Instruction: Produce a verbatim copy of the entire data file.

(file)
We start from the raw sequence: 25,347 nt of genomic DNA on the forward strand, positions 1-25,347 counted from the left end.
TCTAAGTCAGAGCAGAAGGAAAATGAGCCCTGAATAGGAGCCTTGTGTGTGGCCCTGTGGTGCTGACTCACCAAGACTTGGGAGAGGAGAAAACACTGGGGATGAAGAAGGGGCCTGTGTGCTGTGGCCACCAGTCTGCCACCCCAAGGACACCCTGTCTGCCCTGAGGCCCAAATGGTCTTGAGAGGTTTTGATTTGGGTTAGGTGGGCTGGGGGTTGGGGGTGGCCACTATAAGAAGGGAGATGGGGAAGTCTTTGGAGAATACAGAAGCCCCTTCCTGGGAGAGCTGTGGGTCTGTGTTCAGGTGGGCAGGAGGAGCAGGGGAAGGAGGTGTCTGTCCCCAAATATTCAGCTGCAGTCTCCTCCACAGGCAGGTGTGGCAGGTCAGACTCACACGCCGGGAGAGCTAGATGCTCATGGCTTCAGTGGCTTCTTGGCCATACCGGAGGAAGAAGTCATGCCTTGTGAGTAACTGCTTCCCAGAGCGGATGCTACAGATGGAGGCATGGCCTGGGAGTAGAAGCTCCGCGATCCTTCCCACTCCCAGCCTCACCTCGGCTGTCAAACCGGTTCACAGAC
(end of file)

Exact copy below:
We start from the raw sequence: 25,347 nt of genomic DNA on the forward strand, positions 1-25,347 counted from the left end.
TCTAAGTCAGAGCAGAAGGAAAATGAGCCCTGAATAGGAGCCTTGTGTGTGGCCCTGTGGTGCTGACTCACCAAGACTTGGGAGAGGAGAAAACACTGGGGATGAAGAAGGGGCCTGTGTGCTGTGGCCACCAGTCTGCCACCCCAAGGACACCCTGTCTGCCCTGAGGCCCAAATGGTCTTGAGAGGTTTTGATTTGGGTTAGGTGGGCTGGGGGTTGGGGGTGGCCACTATAAGAAGGGAGATGGGGAAGTCTTTGGAGAATACAGAAGCCCCTTCCTGGGAGAGCTGTGGGTCTGTGTTCAGGTGGGCAGGAGGAGCAGGGGAAGGAGGTGTCTGTCCCCAAATATTCAGCTGCAGTCTCCTCCACAGGCAGGTGTGGCAGGTCAGACTCACACGCCGGGAGAGCTAGATGCTCATGGCTTCAGTGGCTTCTTGGCCATACCGGAGGAAGAAGTCATGCCTTGTGAGTAACTGCTTCCCAGAGCGGATGCTACAGATGGAGGCATGGCCTGGGAGTAGAAGCTCCGCGATCCTTCCCACTCCCAGCCTCACCTCGGCTGTCAAACCGGTTCACAGAC